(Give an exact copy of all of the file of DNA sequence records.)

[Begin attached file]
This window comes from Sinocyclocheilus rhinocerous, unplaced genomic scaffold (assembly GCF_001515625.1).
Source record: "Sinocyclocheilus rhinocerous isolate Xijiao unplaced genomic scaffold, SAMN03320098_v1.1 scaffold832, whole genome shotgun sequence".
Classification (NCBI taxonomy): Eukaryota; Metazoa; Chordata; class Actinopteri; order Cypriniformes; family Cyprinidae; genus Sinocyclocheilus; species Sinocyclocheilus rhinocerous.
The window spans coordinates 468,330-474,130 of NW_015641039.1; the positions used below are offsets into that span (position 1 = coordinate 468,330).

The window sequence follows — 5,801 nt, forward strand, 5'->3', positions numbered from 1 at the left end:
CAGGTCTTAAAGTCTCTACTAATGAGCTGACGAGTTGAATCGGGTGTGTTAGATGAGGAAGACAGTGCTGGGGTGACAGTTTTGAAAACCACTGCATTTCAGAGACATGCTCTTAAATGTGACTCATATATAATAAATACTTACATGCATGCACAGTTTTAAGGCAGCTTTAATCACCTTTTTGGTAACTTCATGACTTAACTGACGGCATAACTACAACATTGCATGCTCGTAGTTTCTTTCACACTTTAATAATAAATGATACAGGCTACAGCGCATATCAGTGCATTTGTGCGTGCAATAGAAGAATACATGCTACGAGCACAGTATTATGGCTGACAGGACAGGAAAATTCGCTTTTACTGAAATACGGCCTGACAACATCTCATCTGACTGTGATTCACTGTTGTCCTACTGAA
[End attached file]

This window comes from Sinocyclocheilus rhinocerous, unplaced genomic scaffold (assembly GCF_001515625.1).
Source record: "Sinocyclocheilus rhinocerous isolate Xijiao unplaced genomic scaffold, SAMN03320098_v1.1 scaffold832, whole genome shotgun sequence".
Classification (NCBI taxonomy): Eukaryota; Metazoa; Chordata; class Actinopteri; order Cypriniformes; family Cyprinidae; genus Sinocyclocheilus; species Sinocyclocheilus rhinocerous.
The window spans coordinates 468,330-474,130 of NW_015641039.1; the positions used below are offsets into that span (position 1 = coordinate 468,330).

The window sequence follows — 5,801 nt, forward strand, 5'->3', positions numbered from 1 at the left end:
CAGGTCTTAAAGTCTCTACTAATGAGCTGACGAGTTGAATCGGGTGTGTTAGATGAGGAAGACAGTGCTGGGGTGACAGTTTTGAAAACCACTGCATTTCAGAGACATGCTCTTAAATGTGACTCATATATAATAAATACTTACATGCATGCACAGTTTTAAGGCAGCTTTAATCACCTTTTTGGTAACTTCATGACTTAACTGACGGCATAACTACAACATTGCATGCTCGTAGTTTCTTTCACACTTTAATAATAAATGATACAGGCTACAGCGCATATCAGTGCATTTGTGCGTGCAATAGAAGAATACATGCTACGAGCACAGTATTATGGCTGACAGGACAGGAAAATTCGCTTTTACTGAAATACGGCCTGACAACATCTCATCTGACTGTGATTCACTGTTGTCCTACTGAA